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Bandsaw Resawing: OK, so I might be a lil confused

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Forum topic by georgiaken posted 03-07-2014 11:35 PM 1870 views 0 times favorited 25 replies Add to Favorites Watch
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georgiaken

48 posts in 1178 days


03-07-2014 11:35 PM

Topic tags/keywords: ridgid bandsaw bs1400 bs14000 woodslicer rikon 10-325 10-325

So, some time ago I bought a BS14000 Ridgid bandsaw. The bandsaw is your typical 14” clone and has a 3/4HP motor. I did the tuneups and such and put a Woodslicer blade on it.

Recently, while shopping at Highland Woodworking, I saw the Rikon 10-325 on sale. Well, I picked it up for $799.99 plus tax. I brought it home, but it’s still sitting in my SUV.

Here’s the thing…I decided to try a little resawing on my Ridgid before I opened the box…and wouldn’t you know it? I can resaw 2X6” ash and oak just fine. The saw doesn’t bog down or slow down and the cut seems plenty clean.

The two pics with dimes are the ash and the nickel is red oak. The veneers are just cutoffs and are roughly the thickness of the coins. I actually did the oak completely freehand.

So, my question…why so many posts saying the Ridgid won’t do the job, or I’ll be disappointed due to the low HP? I also cut a bit into a 100 year old pine beam (2X12) and it cut, no problem…

So, now, I’m wondering…should I take the Rikon back? OR should I keep it and sell the Ridgid? By the way, the Ridgid had the riser block on it (the 2X12 might have given that away).

I mean, $300 (including the riser) beats $799+tax everyday, all day…


25 replies so far

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jmartel

6565 posts in 1610 days


#1 posted 03-07-2014 11:41 PM

If you’re cutting a full 12” wide hardwood piece, you may want the Rikon. Most of the time, it won’t matter much though. I’ve got a 1hp Grizzly and it has so far cut a 10” piece of walnut just fine.

-- The quality of one's woodworking is directly related to the amount of flannel worn.

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Sandra

6981 posts in 1535 days


#2 posted 03-07-2014 11:50 PM

I have the Rikon and it works well for me. But if the Ridgid is doing for you what you need it to do, then I’d say keep what you have and put the $800 away for something else.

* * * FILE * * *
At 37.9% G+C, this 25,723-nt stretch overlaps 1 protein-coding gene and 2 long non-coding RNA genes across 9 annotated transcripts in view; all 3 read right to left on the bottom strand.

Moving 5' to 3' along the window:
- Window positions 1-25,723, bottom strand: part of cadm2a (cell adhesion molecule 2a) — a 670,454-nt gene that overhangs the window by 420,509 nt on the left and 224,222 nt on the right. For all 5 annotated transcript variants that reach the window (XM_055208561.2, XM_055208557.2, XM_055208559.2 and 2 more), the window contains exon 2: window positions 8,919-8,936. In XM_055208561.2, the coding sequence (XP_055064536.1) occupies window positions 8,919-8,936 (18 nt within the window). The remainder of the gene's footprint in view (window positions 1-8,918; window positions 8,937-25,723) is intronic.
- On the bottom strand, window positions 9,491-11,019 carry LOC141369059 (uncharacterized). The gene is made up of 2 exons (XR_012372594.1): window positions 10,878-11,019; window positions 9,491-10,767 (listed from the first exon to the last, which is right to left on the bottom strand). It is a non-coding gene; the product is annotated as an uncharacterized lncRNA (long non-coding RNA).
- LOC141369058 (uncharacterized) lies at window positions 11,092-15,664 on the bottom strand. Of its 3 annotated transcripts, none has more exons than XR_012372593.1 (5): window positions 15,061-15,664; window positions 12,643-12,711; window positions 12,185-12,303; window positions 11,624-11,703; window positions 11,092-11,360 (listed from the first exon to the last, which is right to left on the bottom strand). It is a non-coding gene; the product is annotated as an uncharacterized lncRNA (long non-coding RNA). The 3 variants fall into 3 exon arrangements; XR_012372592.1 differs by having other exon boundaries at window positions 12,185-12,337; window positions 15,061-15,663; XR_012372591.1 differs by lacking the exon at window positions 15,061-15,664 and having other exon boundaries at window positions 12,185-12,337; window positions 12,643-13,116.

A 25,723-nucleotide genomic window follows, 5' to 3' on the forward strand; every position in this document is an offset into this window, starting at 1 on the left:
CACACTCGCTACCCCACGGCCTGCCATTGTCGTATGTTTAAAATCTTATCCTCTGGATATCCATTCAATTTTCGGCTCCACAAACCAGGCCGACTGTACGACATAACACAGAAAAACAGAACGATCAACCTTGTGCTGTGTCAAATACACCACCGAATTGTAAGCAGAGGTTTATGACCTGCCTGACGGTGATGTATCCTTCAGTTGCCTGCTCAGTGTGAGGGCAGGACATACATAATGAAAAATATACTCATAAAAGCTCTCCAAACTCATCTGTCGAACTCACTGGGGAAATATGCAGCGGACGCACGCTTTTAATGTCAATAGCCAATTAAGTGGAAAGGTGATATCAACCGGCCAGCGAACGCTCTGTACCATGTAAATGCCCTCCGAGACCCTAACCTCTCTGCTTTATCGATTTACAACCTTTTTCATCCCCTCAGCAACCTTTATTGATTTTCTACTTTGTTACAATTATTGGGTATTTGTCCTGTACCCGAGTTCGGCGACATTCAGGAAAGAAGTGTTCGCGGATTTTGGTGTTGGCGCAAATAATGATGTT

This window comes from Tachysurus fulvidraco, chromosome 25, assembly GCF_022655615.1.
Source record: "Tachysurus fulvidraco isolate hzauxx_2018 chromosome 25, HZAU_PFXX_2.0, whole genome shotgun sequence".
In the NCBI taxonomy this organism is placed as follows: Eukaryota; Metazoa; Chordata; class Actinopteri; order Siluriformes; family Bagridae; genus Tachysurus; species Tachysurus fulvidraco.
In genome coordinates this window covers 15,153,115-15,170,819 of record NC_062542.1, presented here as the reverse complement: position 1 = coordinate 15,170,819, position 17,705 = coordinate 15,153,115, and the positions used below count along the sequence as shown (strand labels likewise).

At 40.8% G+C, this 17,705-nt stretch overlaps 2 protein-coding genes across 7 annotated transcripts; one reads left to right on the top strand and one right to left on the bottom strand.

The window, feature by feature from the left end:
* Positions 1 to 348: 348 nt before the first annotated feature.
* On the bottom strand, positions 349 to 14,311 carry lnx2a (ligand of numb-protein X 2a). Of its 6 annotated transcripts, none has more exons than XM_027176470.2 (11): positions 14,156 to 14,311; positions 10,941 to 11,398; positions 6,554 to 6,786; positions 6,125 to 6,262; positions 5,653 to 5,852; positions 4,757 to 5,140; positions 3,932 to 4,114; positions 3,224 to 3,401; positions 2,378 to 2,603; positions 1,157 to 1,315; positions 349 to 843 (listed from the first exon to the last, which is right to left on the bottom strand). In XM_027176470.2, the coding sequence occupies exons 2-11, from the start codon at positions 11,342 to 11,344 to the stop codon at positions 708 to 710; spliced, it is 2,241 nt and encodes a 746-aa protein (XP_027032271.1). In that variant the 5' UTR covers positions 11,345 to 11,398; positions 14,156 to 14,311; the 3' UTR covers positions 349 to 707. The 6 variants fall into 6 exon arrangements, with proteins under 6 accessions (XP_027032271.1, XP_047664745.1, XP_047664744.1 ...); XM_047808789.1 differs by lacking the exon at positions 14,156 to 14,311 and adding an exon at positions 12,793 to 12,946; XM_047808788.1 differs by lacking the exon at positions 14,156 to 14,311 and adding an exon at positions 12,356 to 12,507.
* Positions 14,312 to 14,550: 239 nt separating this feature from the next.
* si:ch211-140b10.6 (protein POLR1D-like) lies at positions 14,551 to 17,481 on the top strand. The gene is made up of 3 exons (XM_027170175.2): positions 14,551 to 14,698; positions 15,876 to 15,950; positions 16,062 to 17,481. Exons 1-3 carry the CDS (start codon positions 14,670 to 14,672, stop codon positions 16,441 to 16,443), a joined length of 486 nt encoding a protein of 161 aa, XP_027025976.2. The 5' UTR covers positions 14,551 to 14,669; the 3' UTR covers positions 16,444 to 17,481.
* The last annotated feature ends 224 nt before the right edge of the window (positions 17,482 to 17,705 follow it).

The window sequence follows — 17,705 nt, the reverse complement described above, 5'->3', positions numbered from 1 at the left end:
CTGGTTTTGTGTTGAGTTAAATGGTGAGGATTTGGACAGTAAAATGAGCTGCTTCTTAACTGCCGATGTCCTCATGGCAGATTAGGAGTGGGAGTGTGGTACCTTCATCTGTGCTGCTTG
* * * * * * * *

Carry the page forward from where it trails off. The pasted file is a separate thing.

-- No, I don't want to buy the pink hammer.

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georgiaken

48 posts in 1178 days


#3 posted 03-07-2014 11:56 PM

I just didn’t have anything to compare it to…but the little “fake” veneers I cut don’t seem to have thick ridges or anything. So, I was wondering if the Rikon was really needed.

On the other hand, I’ll feel stupid 3-5 years from now, if I find I should have kept it and the price has gone up…

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MrUnix

4203 posts in 1659 days


#4 posted 03-08-2014 12:01 AM

About the only advantage you might get from the Rikon is slightly more resaw height capability and the ability to use a wider blade. For the Ridgid, which is basically a Delta clone, you don’t want to go much larger than a 1/2 inch blade, particularly when using the riser block. I’m pretty sure you can run up to a 3/4” blade on the Rikon.

As for motor size.. keep in mind that it’s the blade doing the work.. the motor just keeps it moving. I have a 1/2HP motor on my delta and routinely cut 10” hardwood slabs without a problem. Here is what Delta has to say about motor size on the 14 inch bandsaw in their users manual:

  • For most work around the small shop or home work-ship a good 1/3HP motor will be found to furnish ample power for this machine. For steady production work, using wide blades, or whenever the Height Attachment is used for cutting thick and heavy stock, a good 1/2HP Repulsion-Induction Motor should be used.

I would take the Rikon back and be happy with the Ridgid.. use the money elsewhere.

Cheers,
Brad

-- Brad in FL - To be old and wise, you must first be young and stupid

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DaleM

952 posts in 2844 days


#5 posted 03-08-2014 12:06 AM

I would take the Rikon back and keep the Ridgid as long as it’s doing what you want it to do. I got some good info and bought the Woodslicer blade right away and love it on what might be considered an underpowered 3/4 hp Steel City saw. I have one bandsaw at home and use three of them at work and can tell you that it’s not the saw, but the blade that makes the most difference.